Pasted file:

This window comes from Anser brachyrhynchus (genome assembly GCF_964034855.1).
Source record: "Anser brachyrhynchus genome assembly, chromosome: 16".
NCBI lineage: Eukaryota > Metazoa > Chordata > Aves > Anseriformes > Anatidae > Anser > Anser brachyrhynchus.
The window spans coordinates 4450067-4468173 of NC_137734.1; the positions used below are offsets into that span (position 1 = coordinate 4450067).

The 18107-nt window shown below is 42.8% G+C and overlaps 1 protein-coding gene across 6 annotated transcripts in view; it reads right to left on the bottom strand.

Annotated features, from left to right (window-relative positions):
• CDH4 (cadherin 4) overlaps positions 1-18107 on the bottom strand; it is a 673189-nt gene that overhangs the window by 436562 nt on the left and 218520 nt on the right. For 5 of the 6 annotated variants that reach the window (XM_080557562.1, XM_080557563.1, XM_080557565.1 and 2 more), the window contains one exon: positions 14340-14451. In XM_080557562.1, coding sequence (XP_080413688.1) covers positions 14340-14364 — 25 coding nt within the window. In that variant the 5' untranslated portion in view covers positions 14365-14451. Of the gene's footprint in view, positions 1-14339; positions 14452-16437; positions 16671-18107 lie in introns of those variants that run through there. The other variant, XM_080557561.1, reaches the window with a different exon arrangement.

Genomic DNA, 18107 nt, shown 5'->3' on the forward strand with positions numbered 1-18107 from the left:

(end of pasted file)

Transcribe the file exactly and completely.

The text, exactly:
This window comes from Anser brachyrhynchus (genome assembly GCF_964034855.1).
Source record: "Anser brachyrhynchus genome assembly, chromosome: 16".
NCBI lineage: Eukaryota > Metazoa > Chordata > Aves > Anseriformes > Anatidae > Anser > Anser brachyrhynchus.
The window spans coordinates 4450067-4468173 of NC_137734.1; the positions used below are offsets into that span (position 1 = coordinate 4450067).

The 18107-nt window shown below is 42.8% G+C and overlaps 1 protein-coding gene across 6 annotated transcripts in view; it reads right to left on the bottom strand.

Annotated features, from left to right (window-relative positions):
• CDH4 (cadherin 4) overlaps positions 1-18107 on the bottom strand; it is a 673189-nt gene that overhangs the window by 436562 nt on the left and 218520 nt on the right. For 5 of the 6 annotated variants that reach the window (XM_080557562.1, XM_080557563.1, XM_080557565.1 and 2 more), the window contains one exon: positions 14340-14451. In XM_080557562.1, coding sequence (XP_080413688.1) covers positions 14340-14364 — 25 coding nt within the window. In that variant the 5' untranslated portion in view covers positions 14365-14451. Of the gene's footprint in view, positions 1-14339; positions 14452-16437; positions 16671-18107 lie in introns of those variants that run through there. The other variant, XM_080557561.1, reaches the window with a different exon arrangement.

Genomic DNA, 18107 nt, shown 5'->3' on the forward strand with positions numbered 1-18107 from the left: